- Purchase your seedlings or seeds. Depending on what vegetables you have on your list, you’ll need to find a reputable nursery or seed source. Tomatoes and peppers are a bit challenging to start from seed so purchasing those from your local nursery is a great idea—they’ll have the varieties that grow best in your area. The disadvantage of purchasing seedlings is that you won’t find as large a variety. However, indoor seed starting requires space, equipment, lighting and time so leaving that to the experts is highly recommended for newbie gardeners. Vegetables that grow easily by direct sowing seed include beans, lettuce, kale, swiss chard, summer squashes, and radishes. There are plenty of non-GMO and/or organic seed companies online from which to choose. My favorites are Baker Creek Heirloom Seeds and GrowItalian.com. These companies offer seed that consistently germinates and will last from gardening year to gardening year. If ordering online isn’t your thing, more and more stores are carrying organic seeds so you might be able to find what you need there.
- Decide what soil amendments you will use. Fertilizing is an important part of making sure that you have nutrient-dense food to serve up at your table. Most soil these days just doesn’t make the grade. So consider manure, fish fertilizers, and other organic amendments that are readily available at your local nursery.
- Don’t worry if you’re “doing it exactly right.” Perfection is not a requirement for gardening. Nature doesn’t plant in straight rows. Better to worry over what recipe you’ll use for that zucchini when it’s bearing like crazy!
- Don’t blame yourself if your first year garden doesn’t look like the ones in your book. (You did listen to my advice to just have one book, right?) It takes time to learn all the little things that are specific to your garden. It takes time to rebuild depleted soils. Don’t worry. With time and experience you’ll get there!
- Take your shoes off, throw away those expensive gardening gloves, and get your hands, knees, and toes dirty. Organic gardening is therapeutic. You’ll feel better just by being outside. That dirt feels great squishing through your toes. And your happy hormones will get a boost every time you see a little sprout pop through the ground.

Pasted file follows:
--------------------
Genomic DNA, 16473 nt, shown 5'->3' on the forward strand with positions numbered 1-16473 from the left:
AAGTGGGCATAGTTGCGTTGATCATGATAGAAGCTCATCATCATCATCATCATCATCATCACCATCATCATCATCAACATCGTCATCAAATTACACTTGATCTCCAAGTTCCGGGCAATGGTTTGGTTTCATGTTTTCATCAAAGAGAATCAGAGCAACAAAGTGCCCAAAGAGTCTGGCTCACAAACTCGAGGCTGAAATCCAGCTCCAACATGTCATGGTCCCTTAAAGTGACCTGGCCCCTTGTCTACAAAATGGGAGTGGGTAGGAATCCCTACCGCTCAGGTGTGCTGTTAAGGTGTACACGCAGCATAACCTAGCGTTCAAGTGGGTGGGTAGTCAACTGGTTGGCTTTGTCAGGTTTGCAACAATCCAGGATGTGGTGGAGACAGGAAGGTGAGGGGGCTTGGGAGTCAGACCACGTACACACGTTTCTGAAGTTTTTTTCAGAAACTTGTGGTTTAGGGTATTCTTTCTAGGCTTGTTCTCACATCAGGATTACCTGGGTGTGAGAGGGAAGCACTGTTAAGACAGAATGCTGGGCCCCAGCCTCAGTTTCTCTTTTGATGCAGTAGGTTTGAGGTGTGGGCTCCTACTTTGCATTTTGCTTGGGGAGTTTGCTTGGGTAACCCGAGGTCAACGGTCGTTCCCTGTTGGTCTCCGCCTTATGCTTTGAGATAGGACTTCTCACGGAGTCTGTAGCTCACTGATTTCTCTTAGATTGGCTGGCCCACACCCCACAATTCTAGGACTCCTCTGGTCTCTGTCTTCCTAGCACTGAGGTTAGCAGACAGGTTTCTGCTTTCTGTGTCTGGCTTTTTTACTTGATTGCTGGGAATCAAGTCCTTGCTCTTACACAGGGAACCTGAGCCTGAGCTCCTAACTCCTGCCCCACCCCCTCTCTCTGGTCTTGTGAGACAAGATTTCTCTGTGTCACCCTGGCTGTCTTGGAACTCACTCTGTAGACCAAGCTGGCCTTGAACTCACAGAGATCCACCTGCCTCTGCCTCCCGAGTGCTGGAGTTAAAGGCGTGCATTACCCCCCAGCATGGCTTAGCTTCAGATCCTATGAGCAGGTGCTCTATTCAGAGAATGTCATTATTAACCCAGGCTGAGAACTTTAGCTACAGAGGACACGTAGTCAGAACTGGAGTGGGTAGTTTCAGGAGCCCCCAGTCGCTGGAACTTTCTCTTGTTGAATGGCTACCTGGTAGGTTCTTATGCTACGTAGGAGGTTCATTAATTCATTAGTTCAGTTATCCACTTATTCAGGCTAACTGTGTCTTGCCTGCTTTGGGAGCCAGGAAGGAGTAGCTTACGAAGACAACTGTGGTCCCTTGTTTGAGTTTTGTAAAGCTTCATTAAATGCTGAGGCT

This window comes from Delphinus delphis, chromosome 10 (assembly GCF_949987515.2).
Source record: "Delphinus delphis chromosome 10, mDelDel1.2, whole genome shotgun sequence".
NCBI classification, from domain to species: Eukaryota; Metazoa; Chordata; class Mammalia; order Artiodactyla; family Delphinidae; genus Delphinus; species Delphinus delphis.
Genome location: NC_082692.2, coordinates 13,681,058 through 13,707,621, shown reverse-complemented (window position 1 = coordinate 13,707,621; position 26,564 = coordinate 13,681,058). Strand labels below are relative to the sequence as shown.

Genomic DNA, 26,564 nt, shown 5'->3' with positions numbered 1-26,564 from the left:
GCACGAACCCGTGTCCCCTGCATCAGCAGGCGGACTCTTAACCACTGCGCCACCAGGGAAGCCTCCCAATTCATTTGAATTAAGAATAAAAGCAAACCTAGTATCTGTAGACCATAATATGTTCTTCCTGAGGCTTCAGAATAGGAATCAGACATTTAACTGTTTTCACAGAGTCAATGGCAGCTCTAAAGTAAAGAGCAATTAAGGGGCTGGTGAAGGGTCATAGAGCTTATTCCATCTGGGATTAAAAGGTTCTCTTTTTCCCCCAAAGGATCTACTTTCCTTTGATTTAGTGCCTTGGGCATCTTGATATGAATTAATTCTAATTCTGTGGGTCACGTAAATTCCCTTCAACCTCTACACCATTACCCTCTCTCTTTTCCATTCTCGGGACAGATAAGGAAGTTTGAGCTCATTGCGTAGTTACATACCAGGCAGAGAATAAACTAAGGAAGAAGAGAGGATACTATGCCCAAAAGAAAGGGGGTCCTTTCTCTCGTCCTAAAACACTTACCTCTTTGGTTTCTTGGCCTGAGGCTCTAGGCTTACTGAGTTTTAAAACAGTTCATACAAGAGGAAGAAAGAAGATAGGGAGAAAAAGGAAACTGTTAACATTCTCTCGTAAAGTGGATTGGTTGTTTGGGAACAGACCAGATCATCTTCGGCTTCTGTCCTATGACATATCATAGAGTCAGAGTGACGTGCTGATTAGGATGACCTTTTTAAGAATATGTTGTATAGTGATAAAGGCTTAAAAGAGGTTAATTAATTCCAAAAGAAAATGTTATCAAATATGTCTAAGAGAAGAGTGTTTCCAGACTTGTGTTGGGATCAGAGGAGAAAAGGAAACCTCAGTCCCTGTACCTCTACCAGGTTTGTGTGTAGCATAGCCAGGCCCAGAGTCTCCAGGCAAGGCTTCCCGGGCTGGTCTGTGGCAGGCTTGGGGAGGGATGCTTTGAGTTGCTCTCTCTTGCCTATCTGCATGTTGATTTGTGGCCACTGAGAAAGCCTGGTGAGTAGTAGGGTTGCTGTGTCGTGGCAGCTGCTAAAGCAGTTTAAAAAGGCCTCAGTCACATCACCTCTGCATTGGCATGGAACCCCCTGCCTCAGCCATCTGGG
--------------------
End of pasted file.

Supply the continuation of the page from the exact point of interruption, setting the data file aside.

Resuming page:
So try these simple, baby steps and start your own organic garden today. Your “real food” stomach and wallet will thank you!
Looking for some additional information to get you started with your organic gardening at home? Here are some of my favorites:
- Again, I recommend Rodale’s Basic Organic Gardening: A Beginner’s Guide to Starting a Healthy Garden. It’s a super resource that you will use year after year!
- Interested in building a Raised Garden bed? Here’s a great article on 5 different ways to create raised beds in your yard, and detailed instructions on how to build a raised bed from lumber planks. And here are some more tips about Raised Bed Gardening.
- If you want to learn more about starting a container garden, check out this Pinterest page where there are all sorts of amazing ideas for creating awesome gardens out of unusual things like kiddie pools, Wal-Mart bags, etc.
- And to find your first and last frost dates Dave’s Garden has a quick zip code lookup feature that can help you out!
- For some more information about when to plant seeds for your garden, here’s a quick article from FreePlants.com. You can always find seedlings at your local nursery if you’ve missed planting dates this year … so don’t use that as excuse to not just get started! 🙂